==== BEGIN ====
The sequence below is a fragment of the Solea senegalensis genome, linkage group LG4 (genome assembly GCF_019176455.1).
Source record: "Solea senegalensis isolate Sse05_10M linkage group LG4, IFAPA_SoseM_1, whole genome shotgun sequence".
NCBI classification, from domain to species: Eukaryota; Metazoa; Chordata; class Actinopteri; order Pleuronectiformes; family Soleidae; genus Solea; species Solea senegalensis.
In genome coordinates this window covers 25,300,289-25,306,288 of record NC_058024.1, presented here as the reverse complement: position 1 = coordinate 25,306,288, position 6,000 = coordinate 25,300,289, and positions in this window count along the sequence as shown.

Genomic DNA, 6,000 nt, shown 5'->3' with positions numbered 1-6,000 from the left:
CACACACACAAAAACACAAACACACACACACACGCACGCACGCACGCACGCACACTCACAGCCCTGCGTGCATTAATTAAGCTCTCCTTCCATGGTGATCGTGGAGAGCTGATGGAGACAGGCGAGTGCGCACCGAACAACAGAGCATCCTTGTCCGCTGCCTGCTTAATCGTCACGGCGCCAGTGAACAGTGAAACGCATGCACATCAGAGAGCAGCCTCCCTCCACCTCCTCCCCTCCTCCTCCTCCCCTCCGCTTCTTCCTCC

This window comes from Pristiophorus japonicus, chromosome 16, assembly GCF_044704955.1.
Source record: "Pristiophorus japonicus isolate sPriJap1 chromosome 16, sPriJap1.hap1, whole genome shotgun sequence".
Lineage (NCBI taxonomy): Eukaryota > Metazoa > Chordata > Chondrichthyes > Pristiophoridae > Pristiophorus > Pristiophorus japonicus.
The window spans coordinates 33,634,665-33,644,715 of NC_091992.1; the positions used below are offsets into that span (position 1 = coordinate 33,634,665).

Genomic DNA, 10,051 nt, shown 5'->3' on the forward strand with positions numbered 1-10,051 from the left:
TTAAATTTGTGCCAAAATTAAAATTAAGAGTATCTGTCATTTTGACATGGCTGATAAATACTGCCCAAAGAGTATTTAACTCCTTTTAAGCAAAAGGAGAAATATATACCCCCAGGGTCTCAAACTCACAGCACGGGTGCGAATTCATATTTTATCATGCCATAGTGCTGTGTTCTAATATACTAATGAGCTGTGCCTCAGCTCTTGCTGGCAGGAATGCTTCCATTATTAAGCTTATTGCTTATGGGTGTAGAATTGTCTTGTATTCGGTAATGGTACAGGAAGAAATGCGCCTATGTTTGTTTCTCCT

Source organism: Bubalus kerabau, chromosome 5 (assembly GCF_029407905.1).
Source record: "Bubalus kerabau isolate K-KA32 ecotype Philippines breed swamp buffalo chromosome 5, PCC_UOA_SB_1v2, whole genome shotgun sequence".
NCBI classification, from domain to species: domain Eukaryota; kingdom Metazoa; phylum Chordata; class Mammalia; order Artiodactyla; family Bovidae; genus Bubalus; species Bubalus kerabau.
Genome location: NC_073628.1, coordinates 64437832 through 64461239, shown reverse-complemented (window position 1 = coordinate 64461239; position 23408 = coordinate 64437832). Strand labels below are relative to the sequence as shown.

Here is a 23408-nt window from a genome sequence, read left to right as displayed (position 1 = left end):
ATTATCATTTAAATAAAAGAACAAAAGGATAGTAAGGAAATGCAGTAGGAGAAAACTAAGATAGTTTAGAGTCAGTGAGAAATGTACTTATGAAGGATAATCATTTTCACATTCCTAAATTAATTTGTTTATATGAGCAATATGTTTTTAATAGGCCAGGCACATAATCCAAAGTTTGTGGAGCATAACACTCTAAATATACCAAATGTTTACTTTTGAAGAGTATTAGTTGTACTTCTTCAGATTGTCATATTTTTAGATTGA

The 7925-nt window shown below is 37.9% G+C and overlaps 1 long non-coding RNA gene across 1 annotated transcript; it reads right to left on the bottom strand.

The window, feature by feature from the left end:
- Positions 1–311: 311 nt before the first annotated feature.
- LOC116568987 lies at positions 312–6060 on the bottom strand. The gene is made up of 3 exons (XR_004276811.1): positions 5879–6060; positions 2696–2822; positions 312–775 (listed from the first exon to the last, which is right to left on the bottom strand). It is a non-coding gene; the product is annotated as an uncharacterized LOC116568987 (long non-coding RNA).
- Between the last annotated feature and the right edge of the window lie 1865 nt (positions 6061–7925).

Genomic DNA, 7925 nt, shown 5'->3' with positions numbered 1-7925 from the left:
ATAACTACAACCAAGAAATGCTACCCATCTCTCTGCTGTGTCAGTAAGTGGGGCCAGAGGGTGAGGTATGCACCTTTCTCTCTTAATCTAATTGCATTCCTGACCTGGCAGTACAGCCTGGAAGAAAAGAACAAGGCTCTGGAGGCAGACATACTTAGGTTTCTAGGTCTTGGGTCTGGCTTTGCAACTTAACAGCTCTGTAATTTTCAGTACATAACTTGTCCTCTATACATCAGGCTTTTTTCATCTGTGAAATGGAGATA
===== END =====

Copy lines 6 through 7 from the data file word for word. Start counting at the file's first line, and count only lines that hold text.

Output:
CACACACACAAAAACACAAACACACACACACACGCACGCACGCACGCACGCACACTCACAGCCCTGCGTGCATTAATTAAGCTCTCCTTCCATGGTGATCGTGGAGAGCTGATGGAGACAGGCGAGTGCGCACCGAACAACAGAGCATCCTTGTCCGCTGCCTGCTTAATCGTCACGGCGCCAGTGAACAGTGAAACGCATGCACATCAGAGAGCAGCCTCCCTCCACCTCCTCCCCTCCTCCTCCTCCCCTCCGCTTCTTCCTCC

This window comes from Pristiophorus japonicus, chromosome 16, assembly GCF_044704955.1.